At the general election in 2016, when the FSLN principal candidates, Daniel Ortega and Rosaria Murillo obtained 72% of the vote, the turnout was reportedly low as many people, including FSLN supporters, apparently considered the result to be a foregone conclusion. In the vote for the National Assembly, the FSLN obtained 70 out of 91 seats, with 14 seats going to Ortega’s tamed opposition, the PLC.

Ortega himself makes relatively few public appearances and there are unofficial reports that he is in poor health. Murillo, who was already playing an important role in coordinating the work of different government ministries, has come to play an increasing role in managing the day to day government of the country. Virtually all ministerial announcements are now made by Murillo, usually during a regular mid-day radio broadcast, and the mayors of the FSLN controlled municipalities are required to attend regular meetings with her in Managua. She has also build a strong base of support in the Sandinista youth movement, which has an important presence in the universities.

At the local elections in 2017, the FSLN won in 135 municipalities, while the PLC won in 11 and the new CxL in 6. However, as at the previous municipal elections in 2012, there were widespread allegations of irregularities and, in 2017, the extent of support for different parties was obscured because only figures for the share of the vote were published. In the most populated part of the country along the Pacific, the FSLN won strongly, but turnout was reportedly low; in central rural areas, where the contra had had a social base in the 1980s, the PLC and the CxL secured their best results; in the sparsely populated Caribbean area, there was also support for the local indigenous based party, but here the election was marred by violence between rival groups’ supporters.1 Reportedly, there was also discontent among long-time members of the FSLN at Rosario Murilla’s introduction of a centralized procedure for selecting candidates which, it was alleged, favoured her younger supporters.2

The OAS and the USA

In response to the allegations of electoral irregularity, the secretary general of the Organization of American States (OAS), Luis Almagro, met with Ortega in February 2017. To the disappointment of Ortega’s critics, Almagro agreed to allow Ortega four years to rectify shortcomings in the country’s electoral system. Ortega is under strong international pressure to respond to the OAS but, having unexpectedly lost the elections in 1990, he appears intent on making the very minimum of concessions necessary to appease external critics so as to ensure that, at the elections due in 2021, either he or his designated successor will win.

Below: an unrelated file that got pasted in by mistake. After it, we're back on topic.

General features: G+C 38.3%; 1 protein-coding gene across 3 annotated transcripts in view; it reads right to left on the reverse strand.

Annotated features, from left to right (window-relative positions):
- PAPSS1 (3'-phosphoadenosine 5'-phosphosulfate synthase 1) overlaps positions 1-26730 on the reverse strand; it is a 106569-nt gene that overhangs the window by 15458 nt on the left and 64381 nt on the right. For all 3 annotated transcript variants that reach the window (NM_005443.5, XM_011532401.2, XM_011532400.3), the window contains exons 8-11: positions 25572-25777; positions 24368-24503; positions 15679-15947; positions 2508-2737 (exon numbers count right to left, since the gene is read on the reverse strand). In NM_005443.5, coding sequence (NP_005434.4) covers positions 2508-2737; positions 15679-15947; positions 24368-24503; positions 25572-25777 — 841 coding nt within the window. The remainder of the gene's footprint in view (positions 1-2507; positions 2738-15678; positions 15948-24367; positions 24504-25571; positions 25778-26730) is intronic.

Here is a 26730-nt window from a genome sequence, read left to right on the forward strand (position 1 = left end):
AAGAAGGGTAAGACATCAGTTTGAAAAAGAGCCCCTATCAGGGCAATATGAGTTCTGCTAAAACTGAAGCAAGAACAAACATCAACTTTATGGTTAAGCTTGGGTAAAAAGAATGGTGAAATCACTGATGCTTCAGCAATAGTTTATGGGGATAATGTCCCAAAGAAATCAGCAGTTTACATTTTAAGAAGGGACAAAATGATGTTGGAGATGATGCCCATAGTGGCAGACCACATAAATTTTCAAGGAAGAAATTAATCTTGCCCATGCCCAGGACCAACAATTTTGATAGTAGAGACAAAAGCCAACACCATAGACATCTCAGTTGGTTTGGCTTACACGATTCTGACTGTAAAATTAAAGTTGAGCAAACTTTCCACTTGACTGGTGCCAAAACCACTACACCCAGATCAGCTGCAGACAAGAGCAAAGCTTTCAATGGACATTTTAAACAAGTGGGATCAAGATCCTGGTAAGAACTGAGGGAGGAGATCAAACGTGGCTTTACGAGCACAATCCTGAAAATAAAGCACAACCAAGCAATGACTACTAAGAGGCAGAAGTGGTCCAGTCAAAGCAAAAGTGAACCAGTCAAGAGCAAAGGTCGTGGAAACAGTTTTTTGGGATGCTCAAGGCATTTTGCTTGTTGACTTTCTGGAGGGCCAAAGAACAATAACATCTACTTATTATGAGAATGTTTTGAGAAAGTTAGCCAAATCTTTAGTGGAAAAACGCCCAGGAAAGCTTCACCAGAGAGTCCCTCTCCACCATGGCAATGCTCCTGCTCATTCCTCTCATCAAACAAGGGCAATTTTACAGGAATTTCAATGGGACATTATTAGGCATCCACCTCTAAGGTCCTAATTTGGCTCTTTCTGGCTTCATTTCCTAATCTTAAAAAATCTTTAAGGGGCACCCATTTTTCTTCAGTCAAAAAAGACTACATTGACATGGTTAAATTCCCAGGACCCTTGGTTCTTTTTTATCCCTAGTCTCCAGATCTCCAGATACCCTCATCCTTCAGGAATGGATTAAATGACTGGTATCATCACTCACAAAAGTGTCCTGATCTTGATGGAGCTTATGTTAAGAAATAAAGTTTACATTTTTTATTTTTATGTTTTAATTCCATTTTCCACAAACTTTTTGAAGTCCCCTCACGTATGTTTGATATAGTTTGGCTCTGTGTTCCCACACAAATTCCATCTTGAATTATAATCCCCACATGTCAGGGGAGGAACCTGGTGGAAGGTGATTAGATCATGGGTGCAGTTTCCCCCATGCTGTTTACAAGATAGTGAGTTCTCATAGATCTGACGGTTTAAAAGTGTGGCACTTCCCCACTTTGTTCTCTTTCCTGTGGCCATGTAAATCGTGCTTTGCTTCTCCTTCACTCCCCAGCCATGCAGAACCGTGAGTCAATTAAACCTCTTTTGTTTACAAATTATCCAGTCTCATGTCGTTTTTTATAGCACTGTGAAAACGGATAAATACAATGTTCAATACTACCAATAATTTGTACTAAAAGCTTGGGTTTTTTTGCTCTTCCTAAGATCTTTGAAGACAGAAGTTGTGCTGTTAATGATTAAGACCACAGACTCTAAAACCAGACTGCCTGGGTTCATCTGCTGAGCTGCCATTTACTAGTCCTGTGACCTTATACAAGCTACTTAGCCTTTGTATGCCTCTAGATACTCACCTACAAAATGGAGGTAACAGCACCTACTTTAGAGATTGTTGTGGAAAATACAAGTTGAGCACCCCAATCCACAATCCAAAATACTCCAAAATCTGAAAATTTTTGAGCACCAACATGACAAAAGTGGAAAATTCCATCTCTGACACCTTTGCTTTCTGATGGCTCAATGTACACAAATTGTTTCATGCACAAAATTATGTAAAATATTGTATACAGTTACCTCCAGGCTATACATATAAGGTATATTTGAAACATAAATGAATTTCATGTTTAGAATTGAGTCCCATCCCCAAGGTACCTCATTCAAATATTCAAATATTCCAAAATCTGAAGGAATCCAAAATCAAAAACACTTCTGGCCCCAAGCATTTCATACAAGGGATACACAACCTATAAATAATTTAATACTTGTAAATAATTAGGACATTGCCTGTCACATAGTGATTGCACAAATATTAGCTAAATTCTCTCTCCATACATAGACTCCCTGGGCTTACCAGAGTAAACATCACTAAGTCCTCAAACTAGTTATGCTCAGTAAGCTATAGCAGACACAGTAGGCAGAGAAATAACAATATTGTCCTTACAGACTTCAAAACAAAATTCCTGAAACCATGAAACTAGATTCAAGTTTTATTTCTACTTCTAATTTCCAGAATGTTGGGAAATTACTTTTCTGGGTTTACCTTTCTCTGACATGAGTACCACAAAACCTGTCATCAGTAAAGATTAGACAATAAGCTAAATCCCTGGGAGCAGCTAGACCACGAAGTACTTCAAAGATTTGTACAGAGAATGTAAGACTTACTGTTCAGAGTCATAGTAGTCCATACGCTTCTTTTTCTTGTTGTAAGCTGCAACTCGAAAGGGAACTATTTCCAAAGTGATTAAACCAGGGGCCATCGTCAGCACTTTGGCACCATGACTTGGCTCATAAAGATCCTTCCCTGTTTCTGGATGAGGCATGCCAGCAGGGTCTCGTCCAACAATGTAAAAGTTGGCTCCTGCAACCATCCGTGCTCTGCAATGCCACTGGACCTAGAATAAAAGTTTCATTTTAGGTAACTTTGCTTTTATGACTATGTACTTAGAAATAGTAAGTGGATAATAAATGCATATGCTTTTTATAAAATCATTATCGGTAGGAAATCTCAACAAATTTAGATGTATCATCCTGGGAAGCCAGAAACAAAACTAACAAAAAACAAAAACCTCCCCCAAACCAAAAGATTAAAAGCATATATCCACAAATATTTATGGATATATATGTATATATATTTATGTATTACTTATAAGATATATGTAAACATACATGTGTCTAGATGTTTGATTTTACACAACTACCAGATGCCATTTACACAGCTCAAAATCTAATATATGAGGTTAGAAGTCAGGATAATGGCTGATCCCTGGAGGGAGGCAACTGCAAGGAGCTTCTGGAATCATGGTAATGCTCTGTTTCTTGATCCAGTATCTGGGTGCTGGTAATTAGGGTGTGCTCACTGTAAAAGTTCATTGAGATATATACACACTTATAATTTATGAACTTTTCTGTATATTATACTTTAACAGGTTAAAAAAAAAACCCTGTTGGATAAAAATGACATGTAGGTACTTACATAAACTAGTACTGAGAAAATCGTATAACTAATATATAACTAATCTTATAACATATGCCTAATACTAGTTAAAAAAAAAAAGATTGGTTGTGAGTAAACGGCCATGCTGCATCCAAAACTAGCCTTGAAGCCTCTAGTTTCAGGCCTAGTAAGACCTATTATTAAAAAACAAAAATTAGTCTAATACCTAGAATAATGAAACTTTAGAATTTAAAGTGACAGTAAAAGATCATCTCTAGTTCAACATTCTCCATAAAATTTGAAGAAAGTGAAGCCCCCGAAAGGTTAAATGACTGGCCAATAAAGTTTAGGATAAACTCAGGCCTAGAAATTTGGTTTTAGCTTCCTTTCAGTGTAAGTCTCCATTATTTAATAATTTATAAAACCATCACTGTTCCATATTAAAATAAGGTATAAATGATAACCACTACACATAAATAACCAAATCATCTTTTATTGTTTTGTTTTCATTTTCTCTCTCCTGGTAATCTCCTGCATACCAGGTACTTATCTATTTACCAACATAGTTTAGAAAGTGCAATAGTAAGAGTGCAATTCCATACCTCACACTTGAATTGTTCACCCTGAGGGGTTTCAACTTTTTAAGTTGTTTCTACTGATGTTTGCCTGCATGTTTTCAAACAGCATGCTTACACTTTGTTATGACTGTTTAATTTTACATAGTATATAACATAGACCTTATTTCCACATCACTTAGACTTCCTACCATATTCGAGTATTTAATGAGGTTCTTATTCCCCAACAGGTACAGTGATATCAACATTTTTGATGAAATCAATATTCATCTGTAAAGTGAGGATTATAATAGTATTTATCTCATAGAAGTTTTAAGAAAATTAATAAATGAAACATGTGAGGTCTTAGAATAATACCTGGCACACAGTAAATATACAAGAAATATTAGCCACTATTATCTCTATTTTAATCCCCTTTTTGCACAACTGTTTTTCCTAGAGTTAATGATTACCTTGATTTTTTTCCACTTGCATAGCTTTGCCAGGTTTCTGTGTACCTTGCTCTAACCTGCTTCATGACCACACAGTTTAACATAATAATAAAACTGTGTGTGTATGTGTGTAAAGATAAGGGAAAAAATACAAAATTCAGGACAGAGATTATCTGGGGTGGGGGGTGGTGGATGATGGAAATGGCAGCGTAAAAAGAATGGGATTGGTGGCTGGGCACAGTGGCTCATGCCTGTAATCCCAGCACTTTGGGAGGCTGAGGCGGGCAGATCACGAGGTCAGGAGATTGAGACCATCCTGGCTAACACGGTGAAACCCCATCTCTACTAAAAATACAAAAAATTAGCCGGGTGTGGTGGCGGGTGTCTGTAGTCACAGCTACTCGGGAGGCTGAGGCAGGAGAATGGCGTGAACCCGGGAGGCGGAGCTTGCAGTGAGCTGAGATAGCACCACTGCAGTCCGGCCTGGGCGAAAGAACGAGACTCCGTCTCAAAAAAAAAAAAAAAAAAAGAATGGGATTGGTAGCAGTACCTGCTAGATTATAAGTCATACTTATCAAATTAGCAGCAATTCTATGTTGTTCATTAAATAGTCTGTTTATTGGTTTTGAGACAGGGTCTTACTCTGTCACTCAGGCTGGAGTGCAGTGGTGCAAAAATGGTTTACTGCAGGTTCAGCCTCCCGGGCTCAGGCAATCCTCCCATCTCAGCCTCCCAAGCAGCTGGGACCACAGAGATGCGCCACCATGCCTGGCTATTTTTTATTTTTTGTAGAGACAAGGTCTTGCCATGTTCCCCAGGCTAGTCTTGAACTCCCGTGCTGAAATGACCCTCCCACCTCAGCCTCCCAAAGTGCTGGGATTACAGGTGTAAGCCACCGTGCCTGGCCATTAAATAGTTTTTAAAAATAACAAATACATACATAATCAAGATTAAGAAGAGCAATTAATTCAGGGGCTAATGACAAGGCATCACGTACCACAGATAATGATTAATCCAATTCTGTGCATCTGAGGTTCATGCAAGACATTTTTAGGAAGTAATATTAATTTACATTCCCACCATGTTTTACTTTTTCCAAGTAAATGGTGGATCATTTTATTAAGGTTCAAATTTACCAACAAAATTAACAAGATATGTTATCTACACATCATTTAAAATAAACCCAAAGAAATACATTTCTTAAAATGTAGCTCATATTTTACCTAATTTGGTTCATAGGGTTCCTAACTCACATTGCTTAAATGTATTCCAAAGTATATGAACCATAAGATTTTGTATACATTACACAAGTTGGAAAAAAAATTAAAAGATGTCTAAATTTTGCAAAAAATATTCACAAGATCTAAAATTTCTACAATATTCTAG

Perhaps predictably the United States government and its ambassador in Nicaragua have been at the forefront of criticisms of Nicaragua’s onetime leftist president and his regime. The U.S. authorities have drawn attention to what they describe as ‘significant irregularities’ at the national and local elections in Nicaragua since 2011 and, in the aftermath of the national elections in 2016, members of the U.S. Congress from both main parties initiated the Nicaragua Investment Conditionality Act, which would require U.S. representatives at the World Bank and the Inter-American Development Bank to vote against approving any loans for Nicaragua. This was passed by the House of Representatives in October 2017 and requires Senate approval to become law. Meanwhile, the U.S. Agency for International Aid, which had been providing some $10-million a year in development assistance, included a mere $200,000 for Nicaragua in its budget for 2017/18, and nothing at all for subsequent years.3

In a more pointed move, in December 2017 the U.S. deployed the Global Magnitsky Act to impose a ban on Robert Rivas, the president of Nicaragua’s electoral commission, from using banking services in the USA. Until then, the Act had only been used against Russian and Venezuelan government officials. Rivas had, inexplicably, accumulated numerous luxury properties in Nicaragua, Costa Rica and Paris. He has been a close ally of Ortega and, although his functions have since been officially transferred to his deputy, he has been allowed to retain his title as head of the electoral commission.

Nicaragua’s police and army were re-founded after the Revolution in 1979 and for long enjoyed an unusually high reputation for their probity. However, over the last ten years the number of complaints, particularly about the police, has been rising.4 Perhaps more seriously, there are also fears that the independence of the two institutions is being eroded. The police and the army both had established procedures whereby the top official would serve one term in office and then pass to retirement. In both institutions, however, the rules regarding retirement have been overridden, and subsequently changed by the National Assembly, and the current office-holders are serving their third consecutive terms. This, it is feared, has reduced their independence and gives at least an impression that they are beholden to Ortega.